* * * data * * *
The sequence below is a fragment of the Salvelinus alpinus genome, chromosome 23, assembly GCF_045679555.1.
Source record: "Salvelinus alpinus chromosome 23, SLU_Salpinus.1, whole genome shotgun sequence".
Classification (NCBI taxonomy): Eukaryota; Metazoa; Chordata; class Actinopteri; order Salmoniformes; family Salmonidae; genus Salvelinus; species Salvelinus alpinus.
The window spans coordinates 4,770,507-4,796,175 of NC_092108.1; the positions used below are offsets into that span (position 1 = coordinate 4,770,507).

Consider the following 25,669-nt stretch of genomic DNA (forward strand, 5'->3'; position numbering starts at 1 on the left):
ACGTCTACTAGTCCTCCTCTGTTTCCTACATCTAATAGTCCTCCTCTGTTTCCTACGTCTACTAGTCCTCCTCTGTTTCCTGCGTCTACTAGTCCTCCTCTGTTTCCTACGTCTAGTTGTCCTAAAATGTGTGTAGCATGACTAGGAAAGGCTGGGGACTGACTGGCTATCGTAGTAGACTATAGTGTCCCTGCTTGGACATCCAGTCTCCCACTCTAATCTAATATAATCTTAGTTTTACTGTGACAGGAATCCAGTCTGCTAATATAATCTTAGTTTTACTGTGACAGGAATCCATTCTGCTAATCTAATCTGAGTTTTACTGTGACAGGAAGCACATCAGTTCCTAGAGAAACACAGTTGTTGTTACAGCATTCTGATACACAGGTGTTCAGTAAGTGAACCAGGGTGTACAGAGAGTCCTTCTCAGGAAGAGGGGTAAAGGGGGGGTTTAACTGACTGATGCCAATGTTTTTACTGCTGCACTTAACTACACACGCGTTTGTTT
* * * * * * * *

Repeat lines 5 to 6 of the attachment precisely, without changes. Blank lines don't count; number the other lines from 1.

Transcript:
Consider the following 25,669-nt stretch of genomic DNA (forward strand, 5'->3'; position numbering starts at 1 on the left):
ACGTCTACTAGTCCTCCTCTGTTTCCTACATCTAATAGTCCTCCTCTGTTTCCTACGTCTACTAGTCCTCCTCTGTTTCCTGCGTCTACTAGTCCTCCTCTGTTTCCTACGTCTAGTTGTCCTAAAATGTGTGTAGCATGACTAGGAAAGGCTGGGGACTGACTGGCTATCGTAGTAGACTATAGTGTCCCTGCTTGGACATCCAGTCTCCCACTCTAATCTAATATAATCTTAGTTTTACTGTGACAGGAATCCAGTCTGCTAATATAATCTTAGTTTTACTGTGACAGGAATCCATTCTGCTAATCTAATCTGAGTTTTACTGTGACAGGAAGCACATCAGTTCCTAGAGAAACACAGTTGTTGTTACAGCATTCTGATACACAGGTGTTCAGTAAGTGAACCAGGGTGTACAGAGAGTCCTTCTCAGGAAGAGGGGTAAAGGGGGGGTTTAACTGACTGATGCCAATGTTTTTACTGCTGCACTTAACTACACACGCGTTTGTTT